In a Sunday op-ed at the New York Times, Nicholas Kristof writes about the contentious-among-idiots invention of "smart guns"—guns that (for example) fire only if a recognized fingerprint is on the trigger, or if the shooter is wearing a companion wristwatch. Recently, a 17-year-old Boulder resident named Kai Kloepfer designed a smart gun that could recognize up to 1,000 fingerprints with upwards of 99 percent accuracy, and by the fall—when Kloepfer will enter college—the gun should be licensed to manufacturers.
But there remains significant National Rifle Association opposition towards smart guns, which are not currently available in America through normal means. They used to be: Smith & Wesson, the makers of the gun that a toddler in Idaho recently deployed accidentally to kill his mother in a Wal-Mart, sold a childproof gun model in the 1880s. It is now discontinued, leaving us with a particular side effect of our gorgeous American freedom:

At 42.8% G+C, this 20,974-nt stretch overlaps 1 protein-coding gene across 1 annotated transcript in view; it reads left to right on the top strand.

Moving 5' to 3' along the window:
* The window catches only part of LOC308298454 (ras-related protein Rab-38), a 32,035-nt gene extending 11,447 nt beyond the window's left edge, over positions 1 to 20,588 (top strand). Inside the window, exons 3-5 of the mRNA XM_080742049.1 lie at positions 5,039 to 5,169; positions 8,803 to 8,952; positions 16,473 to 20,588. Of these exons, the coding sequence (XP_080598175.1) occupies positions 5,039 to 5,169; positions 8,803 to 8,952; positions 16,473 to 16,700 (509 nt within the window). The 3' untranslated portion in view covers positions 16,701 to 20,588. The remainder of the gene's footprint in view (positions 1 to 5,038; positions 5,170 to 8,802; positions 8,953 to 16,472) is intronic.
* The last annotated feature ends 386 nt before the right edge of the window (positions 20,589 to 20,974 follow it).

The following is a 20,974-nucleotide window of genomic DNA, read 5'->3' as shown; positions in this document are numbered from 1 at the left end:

About 20 children and teenagers are shot daily in the United States, according to a study by the journal Pediatrics.
Indeed, more preschool-age children (about 80 a year) are killed by guns each year than police officers are killed by guns (about 50), according to the F.B.I. and the Centers for Disease Control and Prevention.
Read the rest of Kristof's piece here.
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